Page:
This proposal for a NIH Pathway to Independence Award (ROO component) aims to elucidate neurodevelopmental underpinnings of emotional dysregulation which may play a role in the onset of anxiety and mood disorders. Innate differences in personality and emotional reactivity strongly shape how individuals respond to stress, and this biological endowment together with early-life experience can powerfully influence neural and emotional development. Understanding the neurobiological mechanisms whereby inborn and environmental factors interact to contribute to the onset of affective dysfunction in the developing brain is crucial for generating improved preventative treatments. Thus, the proposed studies use a novel animal model of depression and anxiety to elucidate the ontogeny of emotional neural circuits to better understand how altered wiring during development may give rise to emotional dysfunction later in life. Preliminary work revealed that anxiety- and depression-prone Low Novelty Reactive (LR) rats exhibit marked differences in the developing hippocampus compared to High Novelty Reactive (HR) animals.
The Specific Aims of this project are examining: 1) the ontogeny of hippocampal circuits in baseline LR versus HR animals;2) how their behavior and underlying neural circuits are modulated by environmental factors such as maternal care; and 3) how early life manipulation of hippocampal circuitry (via exposure to the growth factor FGF2) impacts brain development and later emotional behavior. The overarching goal of the proposed research is to identify neurodevelopmental mechanisms that may underlie key aspects of individual differences in emotionality and susceptibility to depression and anxiety.
Inborn differences in personality and temperament strongly influence how individuals respond to stress and put some people at risk for developing emotional disorders such as depression and anxiety. This proposal uses an animal model of depression/anxiety to study how abnormal brain development may give rise to emotional dysfunction later in life. Ultimately this work hopes to improve our understanding of the neurobiology of emotional disorders and help to develop improved treatments.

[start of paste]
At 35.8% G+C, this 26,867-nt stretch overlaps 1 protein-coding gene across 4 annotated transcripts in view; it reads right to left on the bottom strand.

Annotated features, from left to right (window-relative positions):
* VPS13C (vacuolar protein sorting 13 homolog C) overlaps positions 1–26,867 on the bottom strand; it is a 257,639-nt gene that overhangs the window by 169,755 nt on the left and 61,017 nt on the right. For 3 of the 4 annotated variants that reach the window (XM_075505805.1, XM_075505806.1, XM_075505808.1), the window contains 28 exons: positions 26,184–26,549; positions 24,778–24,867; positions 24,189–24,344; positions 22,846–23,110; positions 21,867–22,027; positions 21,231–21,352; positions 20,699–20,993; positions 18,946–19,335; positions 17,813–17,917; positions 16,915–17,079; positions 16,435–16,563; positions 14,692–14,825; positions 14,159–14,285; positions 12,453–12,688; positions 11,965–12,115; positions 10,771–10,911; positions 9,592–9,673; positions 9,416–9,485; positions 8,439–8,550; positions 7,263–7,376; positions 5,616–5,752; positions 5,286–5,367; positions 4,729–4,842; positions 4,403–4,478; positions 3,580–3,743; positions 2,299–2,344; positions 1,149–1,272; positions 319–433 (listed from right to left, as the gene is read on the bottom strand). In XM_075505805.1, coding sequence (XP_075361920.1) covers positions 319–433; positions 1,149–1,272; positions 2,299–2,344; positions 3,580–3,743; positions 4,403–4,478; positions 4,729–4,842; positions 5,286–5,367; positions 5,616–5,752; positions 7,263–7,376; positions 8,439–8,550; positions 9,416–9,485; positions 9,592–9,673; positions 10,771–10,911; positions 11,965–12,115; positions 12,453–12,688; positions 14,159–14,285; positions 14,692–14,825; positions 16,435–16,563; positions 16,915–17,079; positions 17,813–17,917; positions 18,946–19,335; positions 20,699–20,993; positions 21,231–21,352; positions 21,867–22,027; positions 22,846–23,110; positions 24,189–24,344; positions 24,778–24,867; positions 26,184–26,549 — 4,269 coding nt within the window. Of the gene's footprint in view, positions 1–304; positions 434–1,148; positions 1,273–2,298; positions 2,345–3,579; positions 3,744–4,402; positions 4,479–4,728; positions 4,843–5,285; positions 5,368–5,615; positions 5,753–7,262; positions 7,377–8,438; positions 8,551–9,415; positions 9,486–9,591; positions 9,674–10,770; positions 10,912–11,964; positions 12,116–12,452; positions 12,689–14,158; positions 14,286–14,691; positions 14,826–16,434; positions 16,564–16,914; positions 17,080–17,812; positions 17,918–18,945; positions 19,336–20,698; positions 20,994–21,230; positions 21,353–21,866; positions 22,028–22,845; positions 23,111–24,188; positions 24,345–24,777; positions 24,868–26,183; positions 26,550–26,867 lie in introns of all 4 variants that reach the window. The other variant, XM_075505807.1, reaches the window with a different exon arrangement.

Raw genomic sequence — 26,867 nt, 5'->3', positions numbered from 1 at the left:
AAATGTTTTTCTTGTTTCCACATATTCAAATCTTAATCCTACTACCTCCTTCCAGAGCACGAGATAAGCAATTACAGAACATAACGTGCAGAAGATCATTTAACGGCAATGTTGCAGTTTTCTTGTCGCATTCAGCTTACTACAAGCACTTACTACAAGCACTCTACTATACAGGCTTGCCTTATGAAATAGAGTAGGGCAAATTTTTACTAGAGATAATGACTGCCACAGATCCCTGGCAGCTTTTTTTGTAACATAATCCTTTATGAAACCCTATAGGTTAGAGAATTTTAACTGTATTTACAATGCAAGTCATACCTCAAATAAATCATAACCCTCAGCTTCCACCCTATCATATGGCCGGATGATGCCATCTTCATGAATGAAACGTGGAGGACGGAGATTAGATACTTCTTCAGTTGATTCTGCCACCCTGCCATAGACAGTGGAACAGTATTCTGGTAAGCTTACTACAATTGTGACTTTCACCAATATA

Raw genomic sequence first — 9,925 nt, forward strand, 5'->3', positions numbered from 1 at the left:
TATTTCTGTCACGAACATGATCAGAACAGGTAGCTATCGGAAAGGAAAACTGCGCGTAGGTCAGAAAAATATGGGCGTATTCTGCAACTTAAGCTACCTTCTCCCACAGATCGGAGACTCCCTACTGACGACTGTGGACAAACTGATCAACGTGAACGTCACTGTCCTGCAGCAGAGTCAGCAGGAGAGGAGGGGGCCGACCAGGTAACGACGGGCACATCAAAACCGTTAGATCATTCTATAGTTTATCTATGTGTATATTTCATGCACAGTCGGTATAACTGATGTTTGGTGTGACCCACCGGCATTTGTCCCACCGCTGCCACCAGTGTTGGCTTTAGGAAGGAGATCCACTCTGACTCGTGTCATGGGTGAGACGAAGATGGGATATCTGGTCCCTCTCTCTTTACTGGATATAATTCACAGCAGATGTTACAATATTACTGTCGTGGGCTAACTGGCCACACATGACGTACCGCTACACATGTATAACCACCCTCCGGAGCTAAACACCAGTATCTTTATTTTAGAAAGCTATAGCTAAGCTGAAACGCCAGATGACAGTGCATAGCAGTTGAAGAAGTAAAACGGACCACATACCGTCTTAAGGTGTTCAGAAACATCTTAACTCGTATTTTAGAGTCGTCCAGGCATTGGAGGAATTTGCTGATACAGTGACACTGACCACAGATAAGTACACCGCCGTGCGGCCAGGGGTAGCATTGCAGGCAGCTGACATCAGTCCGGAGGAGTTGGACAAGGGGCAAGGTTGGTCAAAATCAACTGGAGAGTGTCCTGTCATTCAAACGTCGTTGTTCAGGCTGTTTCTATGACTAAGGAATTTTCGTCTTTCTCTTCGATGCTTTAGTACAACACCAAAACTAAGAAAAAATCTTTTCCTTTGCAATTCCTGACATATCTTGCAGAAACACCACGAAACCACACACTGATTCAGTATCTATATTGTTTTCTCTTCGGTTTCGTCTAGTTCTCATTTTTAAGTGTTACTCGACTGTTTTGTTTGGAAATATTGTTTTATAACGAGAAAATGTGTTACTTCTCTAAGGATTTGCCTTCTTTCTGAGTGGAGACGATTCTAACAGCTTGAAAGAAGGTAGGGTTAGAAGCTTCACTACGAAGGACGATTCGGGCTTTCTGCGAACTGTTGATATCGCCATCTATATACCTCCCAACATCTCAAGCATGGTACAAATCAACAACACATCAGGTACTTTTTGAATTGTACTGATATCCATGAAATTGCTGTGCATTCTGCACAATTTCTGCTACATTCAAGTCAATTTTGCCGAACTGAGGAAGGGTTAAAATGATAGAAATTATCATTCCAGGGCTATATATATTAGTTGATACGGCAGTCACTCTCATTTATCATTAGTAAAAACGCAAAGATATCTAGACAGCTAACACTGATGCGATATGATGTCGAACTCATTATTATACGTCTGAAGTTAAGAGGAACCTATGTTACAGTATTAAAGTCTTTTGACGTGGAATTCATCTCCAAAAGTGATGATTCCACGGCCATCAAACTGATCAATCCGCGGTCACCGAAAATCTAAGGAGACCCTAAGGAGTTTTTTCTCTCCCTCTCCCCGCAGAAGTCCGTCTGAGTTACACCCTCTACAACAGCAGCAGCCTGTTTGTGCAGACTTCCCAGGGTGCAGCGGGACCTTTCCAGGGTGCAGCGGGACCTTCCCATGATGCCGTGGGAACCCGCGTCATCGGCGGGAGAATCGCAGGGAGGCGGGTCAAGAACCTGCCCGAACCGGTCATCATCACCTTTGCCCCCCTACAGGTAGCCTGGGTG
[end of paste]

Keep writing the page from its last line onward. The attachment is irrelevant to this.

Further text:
|Clinton, Sarah M; Watson, Stanley J; Akil, Huda (2014) High novelty-seeking rats are resilient to negative physiological effects of the early life stress. Stress 17:97-107|
|Clinton, Sarah M; Glover, Matthew E; Maltare, Astha et al. (2013) Expression of klotho mRNA and protein in rat brain parenchyma from early postnatal development into adulthood. Brain Res 1527:1-14|
|Simmons, Rebecca K; Stringfellow, Sara A; Glover, Matthew E et al. (2013) DNA methylation markers in the postnatal developing rat brain. Brain Res 1533:26-36|
|Cummings, Jennifer A; Clinton, Sarah M; Perry, Adam N et al. (2013) Male rats that differ in novelty exploration demonstrate distinct patterns of sexual behavior. Behav Neurosci 127:47-58|
|Kerman, Ilan A; Clinton, Sarah M; Simpson, Danielle N et al. (2012) Inborn differences in environmental reactivity predict divergent diurnal behavioral, endocrine, and gene expression rhythms. Psychoneuroendocrinology 37:256-69|
|Clinton, Sarah M; Kerman, Ilan A; Orr, Hailey R et al. (2011) Pattern of forebrain activation in high novelty-seeking rats following aggressive encounter. Brain Res 1422:20-31|
|Clinton, Sarah M; Stead, John D H; Miller, Sue et al. (2011) Developmental underpinnings of differences in rodent novelty-seeking and emotional reactivity. Eur J Neurosci 34:994-1005|
|Kerman, Ilan A; Clinton, Sarah M; Bedrosian, Tracy A et al. (2011) High novelty-seeking predicts aggression and gene expression differences within defined serotonergic cell groups. Brain Res 1419:34-45|